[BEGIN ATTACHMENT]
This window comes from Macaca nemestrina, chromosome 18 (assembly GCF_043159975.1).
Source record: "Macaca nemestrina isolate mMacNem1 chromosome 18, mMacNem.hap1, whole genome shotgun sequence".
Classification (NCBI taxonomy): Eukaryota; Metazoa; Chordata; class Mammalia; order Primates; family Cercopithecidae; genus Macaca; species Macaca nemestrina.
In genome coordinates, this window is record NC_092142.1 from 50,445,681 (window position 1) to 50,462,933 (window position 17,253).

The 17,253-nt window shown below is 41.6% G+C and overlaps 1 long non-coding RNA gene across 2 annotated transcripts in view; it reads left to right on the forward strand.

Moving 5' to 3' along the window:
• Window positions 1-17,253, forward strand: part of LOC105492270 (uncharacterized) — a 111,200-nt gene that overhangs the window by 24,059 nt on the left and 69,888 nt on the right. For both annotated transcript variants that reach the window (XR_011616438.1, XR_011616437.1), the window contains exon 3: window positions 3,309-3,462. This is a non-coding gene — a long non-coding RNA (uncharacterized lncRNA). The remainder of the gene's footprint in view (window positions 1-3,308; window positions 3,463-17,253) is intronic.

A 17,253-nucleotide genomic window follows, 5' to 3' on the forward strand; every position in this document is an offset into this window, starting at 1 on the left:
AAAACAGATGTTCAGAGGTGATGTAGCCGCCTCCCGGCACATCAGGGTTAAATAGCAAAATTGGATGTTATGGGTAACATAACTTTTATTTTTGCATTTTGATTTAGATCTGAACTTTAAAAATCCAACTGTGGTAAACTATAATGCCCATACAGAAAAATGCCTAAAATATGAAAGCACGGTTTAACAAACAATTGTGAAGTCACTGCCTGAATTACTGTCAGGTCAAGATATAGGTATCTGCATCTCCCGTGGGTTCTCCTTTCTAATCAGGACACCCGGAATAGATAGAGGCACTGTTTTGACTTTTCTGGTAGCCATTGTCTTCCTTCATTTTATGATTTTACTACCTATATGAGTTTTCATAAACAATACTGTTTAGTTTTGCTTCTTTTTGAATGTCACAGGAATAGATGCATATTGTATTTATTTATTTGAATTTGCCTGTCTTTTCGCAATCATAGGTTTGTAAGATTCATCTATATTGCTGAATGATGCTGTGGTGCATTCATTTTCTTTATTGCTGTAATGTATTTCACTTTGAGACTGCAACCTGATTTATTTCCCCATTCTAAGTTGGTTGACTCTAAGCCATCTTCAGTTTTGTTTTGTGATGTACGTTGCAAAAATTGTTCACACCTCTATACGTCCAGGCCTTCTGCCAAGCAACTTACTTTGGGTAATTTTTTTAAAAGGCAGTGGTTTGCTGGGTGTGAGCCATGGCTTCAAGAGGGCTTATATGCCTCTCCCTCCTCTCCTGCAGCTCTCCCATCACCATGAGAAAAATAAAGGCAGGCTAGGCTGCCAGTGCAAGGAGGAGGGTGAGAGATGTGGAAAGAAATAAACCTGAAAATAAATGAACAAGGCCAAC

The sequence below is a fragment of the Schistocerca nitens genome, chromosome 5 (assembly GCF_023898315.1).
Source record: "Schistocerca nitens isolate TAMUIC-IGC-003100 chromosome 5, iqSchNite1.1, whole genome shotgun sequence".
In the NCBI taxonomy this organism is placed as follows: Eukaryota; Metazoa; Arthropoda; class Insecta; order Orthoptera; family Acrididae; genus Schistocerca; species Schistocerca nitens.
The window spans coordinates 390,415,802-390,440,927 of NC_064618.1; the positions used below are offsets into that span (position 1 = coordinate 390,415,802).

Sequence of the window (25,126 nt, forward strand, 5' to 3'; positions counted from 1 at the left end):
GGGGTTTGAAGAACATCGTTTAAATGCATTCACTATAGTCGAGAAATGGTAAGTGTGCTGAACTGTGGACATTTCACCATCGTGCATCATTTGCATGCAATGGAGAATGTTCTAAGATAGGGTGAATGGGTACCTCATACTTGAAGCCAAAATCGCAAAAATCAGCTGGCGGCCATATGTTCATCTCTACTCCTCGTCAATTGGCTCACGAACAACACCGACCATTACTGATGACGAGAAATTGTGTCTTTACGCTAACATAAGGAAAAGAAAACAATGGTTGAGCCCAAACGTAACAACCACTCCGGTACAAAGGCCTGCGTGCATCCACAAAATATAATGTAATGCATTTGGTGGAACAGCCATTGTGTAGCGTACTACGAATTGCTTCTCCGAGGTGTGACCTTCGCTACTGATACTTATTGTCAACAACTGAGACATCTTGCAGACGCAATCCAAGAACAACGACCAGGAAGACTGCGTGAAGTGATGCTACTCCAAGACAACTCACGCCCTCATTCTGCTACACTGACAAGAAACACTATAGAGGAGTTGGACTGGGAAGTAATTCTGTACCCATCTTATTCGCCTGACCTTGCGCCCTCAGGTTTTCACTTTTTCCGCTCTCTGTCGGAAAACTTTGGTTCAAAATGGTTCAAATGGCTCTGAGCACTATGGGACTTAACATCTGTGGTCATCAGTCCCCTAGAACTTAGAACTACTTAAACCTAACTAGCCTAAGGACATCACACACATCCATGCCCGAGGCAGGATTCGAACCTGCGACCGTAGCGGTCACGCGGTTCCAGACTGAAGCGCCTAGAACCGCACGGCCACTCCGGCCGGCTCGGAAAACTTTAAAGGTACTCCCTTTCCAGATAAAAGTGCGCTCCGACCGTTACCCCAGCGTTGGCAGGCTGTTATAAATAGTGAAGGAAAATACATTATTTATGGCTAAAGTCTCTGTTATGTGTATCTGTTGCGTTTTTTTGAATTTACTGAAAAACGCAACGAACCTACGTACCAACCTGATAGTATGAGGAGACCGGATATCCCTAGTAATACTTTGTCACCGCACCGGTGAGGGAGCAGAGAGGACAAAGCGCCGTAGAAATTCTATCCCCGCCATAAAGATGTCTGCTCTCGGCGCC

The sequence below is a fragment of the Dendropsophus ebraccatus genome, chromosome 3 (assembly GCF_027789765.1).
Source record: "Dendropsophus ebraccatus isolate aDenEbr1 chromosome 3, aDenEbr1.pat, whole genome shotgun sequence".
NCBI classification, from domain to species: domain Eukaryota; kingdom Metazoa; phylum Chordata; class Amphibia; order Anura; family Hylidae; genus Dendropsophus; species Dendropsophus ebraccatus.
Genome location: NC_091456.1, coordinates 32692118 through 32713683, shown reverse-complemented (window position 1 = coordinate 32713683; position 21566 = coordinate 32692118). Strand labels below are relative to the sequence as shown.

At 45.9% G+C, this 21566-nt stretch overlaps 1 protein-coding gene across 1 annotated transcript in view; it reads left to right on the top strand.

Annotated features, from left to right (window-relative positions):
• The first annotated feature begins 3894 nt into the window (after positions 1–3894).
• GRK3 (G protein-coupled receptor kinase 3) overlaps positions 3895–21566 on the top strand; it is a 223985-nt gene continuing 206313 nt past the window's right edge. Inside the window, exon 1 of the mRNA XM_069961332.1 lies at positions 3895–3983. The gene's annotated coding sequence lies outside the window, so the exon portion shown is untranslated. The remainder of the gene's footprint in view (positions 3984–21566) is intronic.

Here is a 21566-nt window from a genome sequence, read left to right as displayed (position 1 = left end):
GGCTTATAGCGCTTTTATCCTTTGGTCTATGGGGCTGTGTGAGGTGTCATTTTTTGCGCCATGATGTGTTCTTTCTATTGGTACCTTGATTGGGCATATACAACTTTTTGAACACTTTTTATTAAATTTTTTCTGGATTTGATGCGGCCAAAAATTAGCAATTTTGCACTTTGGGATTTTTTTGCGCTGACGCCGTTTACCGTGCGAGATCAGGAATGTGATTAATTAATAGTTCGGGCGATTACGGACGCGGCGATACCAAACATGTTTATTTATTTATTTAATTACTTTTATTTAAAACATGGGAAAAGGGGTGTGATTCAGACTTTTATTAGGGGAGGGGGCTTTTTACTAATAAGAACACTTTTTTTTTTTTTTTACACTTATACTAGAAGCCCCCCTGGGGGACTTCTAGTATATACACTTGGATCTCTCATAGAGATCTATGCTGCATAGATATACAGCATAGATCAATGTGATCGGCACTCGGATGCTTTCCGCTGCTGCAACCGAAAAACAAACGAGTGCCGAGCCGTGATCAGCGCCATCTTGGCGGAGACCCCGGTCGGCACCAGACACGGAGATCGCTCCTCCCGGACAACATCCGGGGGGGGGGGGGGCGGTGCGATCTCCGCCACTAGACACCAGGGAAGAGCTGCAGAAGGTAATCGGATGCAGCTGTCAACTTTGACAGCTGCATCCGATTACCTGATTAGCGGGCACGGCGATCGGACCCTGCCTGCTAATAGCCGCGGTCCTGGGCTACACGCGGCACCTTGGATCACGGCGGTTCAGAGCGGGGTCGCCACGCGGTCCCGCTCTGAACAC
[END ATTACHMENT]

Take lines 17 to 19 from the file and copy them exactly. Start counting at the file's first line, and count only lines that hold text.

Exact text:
Source record: "Dendropsophus ebraccatus isolate aDenEbr1 chromosome 3, aDenEbr1.pat, whole genome shotgun sequence".
NCBI classification, from domain to species: domain Eukaryota; kingdom Metazoa; phylum Chordata; class Amphibia; order Anura; family Hylidae; genus Dendropsophus; species Dendropsophus ebraccatus.
Genome location: NC_091456.1, coordinates 32692118 through 32713683, shown reverse-complemented (window position 1 = coordinate 32713683; position 21566 = coordinate 32692118). Strand labels below are relative to the sequence as shown.